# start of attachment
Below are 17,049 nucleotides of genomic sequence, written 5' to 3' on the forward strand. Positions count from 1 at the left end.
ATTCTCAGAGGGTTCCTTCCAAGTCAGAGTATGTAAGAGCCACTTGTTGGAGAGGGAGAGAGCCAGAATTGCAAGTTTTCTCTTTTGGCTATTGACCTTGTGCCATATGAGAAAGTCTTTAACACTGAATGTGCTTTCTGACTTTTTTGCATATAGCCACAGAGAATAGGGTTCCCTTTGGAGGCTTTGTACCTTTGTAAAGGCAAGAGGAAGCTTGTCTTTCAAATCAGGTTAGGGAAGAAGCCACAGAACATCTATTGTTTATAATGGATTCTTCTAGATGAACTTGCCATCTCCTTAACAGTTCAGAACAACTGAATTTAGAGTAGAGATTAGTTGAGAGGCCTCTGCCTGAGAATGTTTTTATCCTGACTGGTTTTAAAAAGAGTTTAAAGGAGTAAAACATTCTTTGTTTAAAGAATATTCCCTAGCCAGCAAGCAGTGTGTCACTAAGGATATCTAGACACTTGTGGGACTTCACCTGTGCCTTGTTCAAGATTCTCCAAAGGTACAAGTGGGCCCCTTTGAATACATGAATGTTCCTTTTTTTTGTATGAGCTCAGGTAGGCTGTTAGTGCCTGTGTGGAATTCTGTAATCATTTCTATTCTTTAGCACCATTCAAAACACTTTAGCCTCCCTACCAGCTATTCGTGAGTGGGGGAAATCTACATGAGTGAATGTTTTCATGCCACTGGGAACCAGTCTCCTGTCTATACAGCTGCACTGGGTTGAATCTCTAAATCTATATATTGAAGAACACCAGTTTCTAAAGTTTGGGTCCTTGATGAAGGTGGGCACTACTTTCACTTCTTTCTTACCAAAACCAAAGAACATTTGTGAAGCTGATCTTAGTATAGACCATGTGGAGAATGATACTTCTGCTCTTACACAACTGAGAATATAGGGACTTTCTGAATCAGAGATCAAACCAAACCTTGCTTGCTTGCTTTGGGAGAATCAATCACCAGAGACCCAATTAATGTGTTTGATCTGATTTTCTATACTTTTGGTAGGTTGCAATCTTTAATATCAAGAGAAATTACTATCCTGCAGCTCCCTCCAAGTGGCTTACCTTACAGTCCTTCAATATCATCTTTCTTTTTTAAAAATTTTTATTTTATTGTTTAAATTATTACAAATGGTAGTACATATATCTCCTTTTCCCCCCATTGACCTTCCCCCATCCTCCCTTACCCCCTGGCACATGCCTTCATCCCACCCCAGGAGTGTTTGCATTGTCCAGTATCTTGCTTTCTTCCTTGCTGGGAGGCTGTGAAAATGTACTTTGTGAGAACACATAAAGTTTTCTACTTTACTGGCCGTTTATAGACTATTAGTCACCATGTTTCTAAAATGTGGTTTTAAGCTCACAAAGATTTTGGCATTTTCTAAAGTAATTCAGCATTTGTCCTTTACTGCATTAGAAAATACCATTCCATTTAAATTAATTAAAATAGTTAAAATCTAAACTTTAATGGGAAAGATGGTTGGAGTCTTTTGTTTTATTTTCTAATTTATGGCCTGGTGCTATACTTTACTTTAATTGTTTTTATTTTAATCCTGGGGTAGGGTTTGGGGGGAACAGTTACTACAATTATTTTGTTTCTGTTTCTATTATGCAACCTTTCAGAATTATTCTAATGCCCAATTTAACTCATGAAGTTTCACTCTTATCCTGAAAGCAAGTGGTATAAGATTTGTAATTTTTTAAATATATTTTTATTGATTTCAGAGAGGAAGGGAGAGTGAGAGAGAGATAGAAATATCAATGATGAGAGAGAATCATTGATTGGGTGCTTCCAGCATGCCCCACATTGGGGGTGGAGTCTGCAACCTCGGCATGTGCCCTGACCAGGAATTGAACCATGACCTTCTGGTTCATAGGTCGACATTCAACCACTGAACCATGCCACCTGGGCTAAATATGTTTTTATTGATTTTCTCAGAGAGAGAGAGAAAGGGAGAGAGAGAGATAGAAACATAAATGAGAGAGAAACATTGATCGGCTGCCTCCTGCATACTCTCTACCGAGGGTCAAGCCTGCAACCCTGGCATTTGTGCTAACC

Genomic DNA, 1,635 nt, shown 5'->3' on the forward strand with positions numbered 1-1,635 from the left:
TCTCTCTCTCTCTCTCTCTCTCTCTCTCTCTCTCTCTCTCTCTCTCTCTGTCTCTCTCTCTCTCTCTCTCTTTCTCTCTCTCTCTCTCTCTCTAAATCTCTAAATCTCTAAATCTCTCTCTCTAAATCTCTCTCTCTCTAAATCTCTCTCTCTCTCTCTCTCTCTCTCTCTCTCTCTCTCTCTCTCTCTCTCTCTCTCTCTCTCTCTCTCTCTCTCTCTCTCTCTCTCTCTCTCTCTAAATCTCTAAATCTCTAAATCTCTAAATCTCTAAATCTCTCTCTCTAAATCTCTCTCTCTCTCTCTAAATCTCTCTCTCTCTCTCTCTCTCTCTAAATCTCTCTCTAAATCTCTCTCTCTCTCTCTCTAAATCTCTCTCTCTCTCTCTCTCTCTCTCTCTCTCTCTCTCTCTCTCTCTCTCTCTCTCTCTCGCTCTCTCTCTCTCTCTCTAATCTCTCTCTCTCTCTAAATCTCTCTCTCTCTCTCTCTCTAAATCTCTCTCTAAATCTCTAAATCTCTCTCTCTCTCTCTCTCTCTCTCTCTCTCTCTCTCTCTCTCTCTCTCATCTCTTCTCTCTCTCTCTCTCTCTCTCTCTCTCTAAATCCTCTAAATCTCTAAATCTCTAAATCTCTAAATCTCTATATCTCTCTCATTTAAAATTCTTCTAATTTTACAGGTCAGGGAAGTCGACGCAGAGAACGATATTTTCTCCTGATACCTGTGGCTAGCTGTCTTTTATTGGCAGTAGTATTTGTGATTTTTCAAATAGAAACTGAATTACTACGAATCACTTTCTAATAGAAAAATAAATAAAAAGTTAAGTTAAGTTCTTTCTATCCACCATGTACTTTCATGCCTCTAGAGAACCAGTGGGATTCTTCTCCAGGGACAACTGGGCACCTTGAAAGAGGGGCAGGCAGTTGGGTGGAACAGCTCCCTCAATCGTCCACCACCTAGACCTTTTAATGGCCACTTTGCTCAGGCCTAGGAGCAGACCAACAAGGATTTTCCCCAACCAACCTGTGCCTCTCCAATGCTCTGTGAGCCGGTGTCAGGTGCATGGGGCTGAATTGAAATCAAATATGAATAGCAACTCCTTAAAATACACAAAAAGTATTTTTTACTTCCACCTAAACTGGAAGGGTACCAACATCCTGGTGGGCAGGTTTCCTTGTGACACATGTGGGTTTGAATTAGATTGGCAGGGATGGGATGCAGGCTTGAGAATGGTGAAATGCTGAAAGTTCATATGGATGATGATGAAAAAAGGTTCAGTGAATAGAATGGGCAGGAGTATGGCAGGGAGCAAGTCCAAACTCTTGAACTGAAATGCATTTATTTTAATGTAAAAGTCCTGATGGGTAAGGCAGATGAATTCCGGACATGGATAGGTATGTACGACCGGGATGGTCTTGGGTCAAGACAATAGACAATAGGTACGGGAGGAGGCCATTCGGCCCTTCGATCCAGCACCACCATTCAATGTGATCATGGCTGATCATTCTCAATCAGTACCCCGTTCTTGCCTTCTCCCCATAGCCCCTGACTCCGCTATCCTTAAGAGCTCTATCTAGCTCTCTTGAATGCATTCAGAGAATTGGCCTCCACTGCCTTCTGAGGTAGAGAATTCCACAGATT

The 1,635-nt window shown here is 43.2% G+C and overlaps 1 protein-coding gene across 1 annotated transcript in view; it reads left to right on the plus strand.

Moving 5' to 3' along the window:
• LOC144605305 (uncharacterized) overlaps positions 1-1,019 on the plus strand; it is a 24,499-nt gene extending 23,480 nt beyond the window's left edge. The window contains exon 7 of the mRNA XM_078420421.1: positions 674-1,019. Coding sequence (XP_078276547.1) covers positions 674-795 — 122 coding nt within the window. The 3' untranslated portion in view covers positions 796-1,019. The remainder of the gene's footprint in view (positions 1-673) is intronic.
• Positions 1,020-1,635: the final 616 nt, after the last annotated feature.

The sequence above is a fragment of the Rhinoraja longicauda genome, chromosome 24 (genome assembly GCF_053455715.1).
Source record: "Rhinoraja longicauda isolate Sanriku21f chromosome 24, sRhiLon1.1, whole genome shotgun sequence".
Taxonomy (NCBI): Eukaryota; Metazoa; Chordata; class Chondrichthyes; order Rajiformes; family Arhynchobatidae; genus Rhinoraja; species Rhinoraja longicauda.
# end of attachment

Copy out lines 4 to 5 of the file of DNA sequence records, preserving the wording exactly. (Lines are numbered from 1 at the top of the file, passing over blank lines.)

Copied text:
TCTCTCTCTCTCTCTCTCTCTCTCTCTCTCTCTCTCTCTCTCTCTCTCTGTCTCTCTCTCTCTCTCTCTCTTTCTCTCTCTCTCTCTCTCTCTAAATCTCTAAATCTCTAAATCTCTCTCTCTAAATCTCTCTCTCTCTAAATCTCTCTCTCTCTCTCTCTCTCTCTCTCTCTCTCTCTCTCTCTCTCTCTCTCTCTCTCTCTCTCTCTCTCTCTCTCTCTCTCTCTCTCTCTCTCTAAATCTCTAAATCTCTAAATCTCTAAATCTCTAAATCTCTCTCTCTAAATCTCTCTCTCTCTCTCTAAATCTCTCTCTCTCTCTCTCTCTCTCTAAATCTCTCTCTAAATCTCTCTCTCTCTCTCTCTAAATCTCTCTCTCTCTCTCTCTCTCTCTCTCTCTCTCTCTCTCTCTCTCTCTCTCTCTCTCTCGCTCTCTCTCTCTCTCTCTAATCTCTCTCTCTCTCTAAATCTCTCTCTCTCTCTCTCTCTAAATCTCTCTCTAAATCTCTAAATCTCTCTCTCTCTCTCTCTCTCTCTCTCTCTCTCTCTCTCTCTCTCTCTCATCTCTTCTCTCTCTCTCTCTCTCTCTCTCTCTCTAAATCCTCTAAATCTCTAAATCTCTAAATCTCTAAATCTCTATATCTCTCTCATTTAAAATTCTTCTAATTTTACAGGTCAGGGAAGTCGACGCAGAGAACGATATTTTCTCCTGATACCTGTGGCTAGCTGTCTTTTATTGGCAGTAGTATTTGTGATTTTTCAAATAGAAACTGAATTACTACGAATCACTTTCTAATAGAAAAATAAATAAAAAGTTAAGTTAAGTTCTTTCTATCCACCATGTACTTTCATGCCTCTAGAGAACCAGTGGGATTCTTCTCCAGGGACAACTGGGCACCTTGAAAGAGGGGCAGGCAGTTGGGTGGAACAGCTCCCTCAATCGTCCACCACCTAGACCTTTTAATGGCCACTTTGCTCAGGCCTAGGAGCAGACCAACAAGGATTTTCCCCAACCAACCTGTGCCTCTCCAATGCTCTGTGAGCCGGTGTCAGGTGCATGGGGCTGAATTGAAATCAAATATGAATAGCAACTCCTTAAAATACACAAAAAGTATTTTTTACTTCCACCTAAACTGGAAGGGTACCAACATCCTGGTGGGCAGGTTTCCTTGTGACACATGTGGGTTTGAATTAGATTGGCAGGGATGGGATGCAGGCTTGAGAATGGTGAAATGCTGAAAGTTCATATGGATGATGATGAAAAAAGGTTCAGTGAATAGAATGGGCAGGAGTATGGCAGGGAGCAAGTCCAAACTCTTGAACTGAAATGCATTTATTTTAATGTAAAAGTCCTGATGGGTAAGGCAGATGAATTCCGGACATGGATAGGTATGTACGACCGGGATGGTCTTGGGTCAAGACAATAGACAATAGGTACGGGAGGAGGCCATTCGGCCCTTCGATCCAGCACCACCATTCAATGTGATCATGGCTGATCATTCTCAATCAGTACCCCGTTCTTGCCTTCTCCCCATAGCCCCTGACTCCGCTATCCTTAAGAGCTCTATCTAGCTCTCTTGAATGCATTCAGAGAATTGGCCTCCACTGCCTTCTGAGGTAGAGAATTCCACAGATT

The 1,635-nt window shown here is 43.2% G+C and overlaps 1 protein-coding gene across 1 annotated transcript in view; it reads left to right on the plus strand.